Female drink-drivers are more likely to be older, better-educated and divorced, widowed or separated, research has shown.
The study by academics at The University of Nottingham found that emotional factors and mental health problems were common triggers in alcohol-related offences committed by women.
And they also discovered that rehabilitation programmes that force women to face the consequences of their crime can intensify their feelings of guilt and shame, leading them to turn to alcohol and increasing the risk that they will re-offend.
In a paper to be published in Clinical Psychology Review the researchers, led by Professor Mary McMurran of the Institute of Mental Health, have called for more effective treatment programmes to be designed that are specifically tailored for women.
Professor McMurran said: "The profile of women drink-driving offenders is of being divorced, widowed or separated and having fewer previous convictions than their male counterparts. Thus, it may be that these women are distressed by their situation and are turning to drink for solace.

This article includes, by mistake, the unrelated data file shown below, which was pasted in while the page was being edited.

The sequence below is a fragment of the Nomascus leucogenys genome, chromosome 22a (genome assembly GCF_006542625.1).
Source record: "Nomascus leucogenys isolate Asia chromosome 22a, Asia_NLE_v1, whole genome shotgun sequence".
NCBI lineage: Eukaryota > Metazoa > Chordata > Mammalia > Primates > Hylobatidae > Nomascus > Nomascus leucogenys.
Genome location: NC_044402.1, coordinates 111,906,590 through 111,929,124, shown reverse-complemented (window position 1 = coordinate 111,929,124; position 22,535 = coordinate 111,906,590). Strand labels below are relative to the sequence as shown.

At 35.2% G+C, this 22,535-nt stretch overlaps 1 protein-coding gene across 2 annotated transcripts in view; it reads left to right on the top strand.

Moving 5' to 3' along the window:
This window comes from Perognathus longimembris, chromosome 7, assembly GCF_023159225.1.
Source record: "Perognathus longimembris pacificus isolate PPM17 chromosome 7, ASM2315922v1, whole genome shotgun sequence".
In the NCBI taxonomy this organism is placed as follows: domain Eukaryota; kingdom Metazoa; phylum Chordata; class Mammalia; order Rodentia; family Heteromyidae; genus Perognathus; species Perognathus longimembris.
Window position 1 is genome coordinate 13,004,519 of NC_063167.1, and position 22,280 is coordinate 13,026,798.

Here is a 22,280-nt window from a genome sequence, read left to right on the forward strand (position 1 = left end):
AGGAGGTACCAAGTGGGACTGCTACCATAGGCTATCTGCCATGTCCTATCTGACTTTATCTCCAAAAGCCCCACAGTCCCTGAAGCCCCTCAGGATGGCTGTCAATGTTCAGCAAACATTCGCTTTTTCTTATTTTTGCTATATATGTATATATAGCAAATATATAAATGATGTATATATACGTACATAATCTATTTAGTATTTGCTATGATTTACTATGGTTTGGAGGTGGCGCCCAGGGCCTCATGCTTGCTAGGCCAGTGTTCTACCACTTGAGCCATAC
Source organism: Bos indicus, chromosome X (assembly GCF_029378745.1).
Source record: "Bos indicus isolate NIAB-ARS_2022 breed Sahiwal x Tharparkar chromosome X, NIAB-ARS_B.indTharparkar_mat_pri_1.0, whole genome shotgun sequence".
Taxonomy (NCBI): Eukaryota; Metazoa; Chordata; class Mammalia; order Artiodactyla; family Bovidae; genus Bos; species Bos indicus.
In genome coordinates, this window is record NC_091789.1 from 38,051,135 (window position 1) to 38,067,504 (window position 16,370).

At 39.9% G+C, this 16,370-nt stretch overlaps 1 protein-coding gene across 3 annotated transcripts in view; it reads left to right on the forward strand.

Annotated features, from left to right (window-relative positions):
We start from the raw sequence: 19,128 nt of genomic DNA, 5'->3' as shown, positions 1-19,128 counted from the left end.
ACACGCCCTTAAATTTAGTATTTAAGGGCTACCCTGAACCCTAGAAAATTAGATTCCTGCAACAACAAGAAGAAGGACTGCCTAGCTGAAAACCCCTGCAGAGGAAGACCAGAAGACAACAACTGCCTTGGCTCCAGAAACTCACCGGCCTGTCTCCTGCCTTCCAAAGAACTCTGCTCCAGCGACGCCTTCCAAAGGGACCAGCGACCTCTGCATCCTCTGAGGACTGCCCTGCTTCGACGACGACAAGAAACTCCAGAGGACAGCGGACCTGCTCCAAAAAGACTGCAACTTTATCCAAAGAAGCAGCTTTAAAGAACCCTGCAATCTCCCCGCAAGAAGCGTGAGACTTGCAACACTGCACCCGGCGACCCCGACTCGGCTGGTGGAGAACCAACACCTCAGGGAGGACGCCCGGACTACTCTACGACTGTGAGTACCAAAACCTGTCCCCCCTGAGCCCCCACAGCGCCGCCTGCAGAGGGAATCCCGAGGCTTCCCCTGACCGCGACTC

"Treatment programmes that induce negative emotions may actually increase emotional distress, which may increase drinking and, in turn, increase the likelihood of alcohol-related offending."
The Nottingham researchers carried out a systematic review of 26 previous studies from around the world to gather evidence that could inform the future development of interventions for alcohol-related offending by women and centred on whether there are differences between men and women who break the law after drinking.
|Contact: Emma Thorne|
University of Nottingham